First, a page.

The great architecture critic Vincent Scully once wrote about the then-newly rebuilt Penn Station: “One [previously] entered the city like a god; one scuttles in now like a rat.”
Indeed, it’s hard not to think of Scully’s classic burn when arriving at any number of the city’s 400-plus subway stations: the fetid 4/5 platform at 59th Street, say, or the dank, leaky, rat-infested lair at168th Street.
But not all subway stations are created equal. Some are actually … really nice! And, withbeautification projects ranging from thenew murals at the191st Street Tunnelto LCD Soundsystem frontman James Murphy's attempt to turn the MTA's turnstiles into music-making machines, it's clear that not every subway commute has to inspire dread. Here, we've rounded up a few of our favorite stops, from the Natural History Museum's iconic subterranean mosaics toaBronx station that looks like an Italian villa.
The bronze, granite, ceramic and glass mosaics in this station depict the evolution of life from the Big Bang to the present day. The sparkling under-the-sea tableau is particularly dazzling.
The newly opened, futuristic-looking terminal boasts a glass-and-steel oculus, a spiral staircase that snakes around a tubular glass elevator and lots of shiny, bright surfaces. Also: sunshine!
A subway station that looks like a terra cotta Italian villa way out in the Bronx? Believe it.
Coney Island - Stillwell Avenue (D, F, N, Q)
The elevated platform allows commuters views of the ocean and amusement park, while the station itself includes artful glass-brick walls with silkscreened Coney Island icons, like a Nathan’s hotdog and a girl riding a carousel horse.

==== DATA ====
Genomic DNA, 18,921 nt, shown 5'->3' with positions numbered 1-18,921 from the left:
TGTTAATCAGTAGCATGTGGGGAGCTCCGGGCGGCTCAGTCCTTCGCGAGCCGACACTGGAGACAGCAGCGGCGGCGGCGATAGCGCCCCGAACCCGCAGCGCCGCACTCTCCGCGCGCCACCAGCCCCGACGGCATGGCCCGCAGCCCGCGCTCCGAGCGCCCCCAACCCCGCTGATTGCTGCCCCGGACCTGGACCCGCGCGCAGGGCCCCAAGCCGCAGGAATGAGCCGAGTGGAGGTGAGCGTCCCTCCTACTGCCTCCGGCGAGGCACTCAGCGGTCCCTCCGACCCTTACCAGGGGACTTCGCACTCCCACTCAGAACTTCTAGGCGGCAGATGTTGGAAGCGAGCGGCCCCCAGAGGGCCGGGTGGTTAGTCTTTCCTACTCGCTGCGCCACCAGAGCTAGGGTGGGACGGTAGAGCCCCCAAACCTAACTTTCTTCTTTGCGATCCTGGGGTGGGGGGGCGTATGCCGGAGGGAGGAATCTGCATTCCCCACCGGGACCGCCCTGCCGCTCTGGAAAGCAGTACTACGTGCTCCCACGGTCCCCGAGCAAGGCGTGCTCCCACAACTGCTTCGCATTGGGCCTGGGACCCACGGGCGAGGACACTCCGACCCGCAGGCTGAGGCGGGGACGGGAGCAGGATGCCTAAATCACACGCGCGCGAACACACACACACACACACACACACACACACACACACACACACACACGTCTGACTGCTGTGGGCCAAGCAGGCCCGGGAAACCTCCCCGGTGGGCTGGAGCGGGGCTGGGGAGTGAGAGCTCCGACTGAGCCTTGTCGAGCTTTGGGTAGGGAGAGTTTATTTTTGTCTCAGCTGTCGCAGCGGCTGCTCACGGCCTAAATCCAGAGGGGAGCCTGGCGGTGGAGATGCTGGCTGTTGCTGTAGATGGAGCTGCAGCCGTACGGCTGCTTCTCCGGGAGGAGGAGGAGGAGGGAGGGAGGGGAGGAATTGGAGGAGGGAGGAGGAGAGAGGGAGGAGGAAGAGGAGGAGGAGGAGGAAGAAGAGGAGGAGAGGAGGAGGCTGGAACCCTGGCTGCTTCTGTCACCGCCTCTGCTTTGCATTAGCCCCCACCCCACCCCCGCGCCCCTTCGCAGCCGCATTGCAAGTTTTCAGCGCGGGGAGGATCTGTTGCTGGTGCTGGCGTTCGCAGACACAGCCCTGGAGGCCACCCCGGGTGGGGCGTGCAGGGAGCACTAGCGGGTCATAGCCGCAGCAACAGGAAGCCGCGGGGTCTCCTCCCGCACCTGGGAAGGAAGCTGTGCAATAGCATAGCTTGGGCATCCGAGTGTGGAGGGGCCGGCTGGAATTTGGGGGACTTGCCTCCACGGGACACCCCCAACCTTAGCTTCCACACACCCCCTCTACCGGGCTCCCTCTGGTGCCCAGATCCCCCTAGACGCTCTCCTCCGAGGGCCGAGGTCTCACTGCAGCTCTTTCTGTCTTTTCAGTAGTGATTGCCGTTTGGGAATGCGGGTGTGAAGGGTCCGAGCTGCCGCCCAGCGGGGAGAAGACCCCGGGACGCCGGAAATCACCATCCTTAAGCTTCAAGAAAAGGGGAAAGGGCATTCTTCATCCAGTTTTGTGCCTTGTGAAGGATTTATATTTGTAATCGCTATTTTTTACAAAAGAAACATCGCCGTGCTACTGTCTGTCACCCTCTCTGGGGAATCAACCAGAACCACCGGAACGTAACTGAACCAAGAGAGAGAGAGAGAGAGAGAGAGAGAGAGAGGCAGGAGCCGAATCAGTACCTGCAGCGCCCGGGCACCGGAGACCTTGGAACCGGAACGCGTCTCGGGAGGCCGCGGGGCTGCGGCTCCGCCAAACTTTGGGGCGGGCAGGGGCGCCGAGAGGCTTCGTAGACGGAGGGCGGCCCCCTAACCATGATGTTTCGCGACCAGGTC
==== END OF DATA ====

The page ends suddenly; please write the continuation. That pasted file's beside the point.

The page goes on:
Mosholu Parkway (4)
The Bronx is full of stations adorned with gorgeous stained glass windows, commissioned by different artists. Impossible to choose just one, but Mosholu Parkway’s abstract, colorful murals — by Corinne Grondahl — are a good place to start.
Bedford Park Boulevard (B, D)
OK, we have a thing for nature mosaics (see the Natural History Museum stop above). The theme at this station is “community garden,” with murals bursting with colorful flowers and insects. (Also recommended: the wildlife murals at the newly renovated Jay Street Metro Tech Station in Brooklyn.)
BONUS: City Hall Station (closed)
This 1904 masterpiece, with its vaunted ceilings, colored glass tilework and brass chandeliers, is no longer functional, but you can still basque in its glory. The Transit Museum offers tours of this vintage station, but commuters catch a glimpse of it by staying on the 6 after it terminates at the Brooklyn Bridge City Hall stop — as the train loops around the track it passes by the defunct station.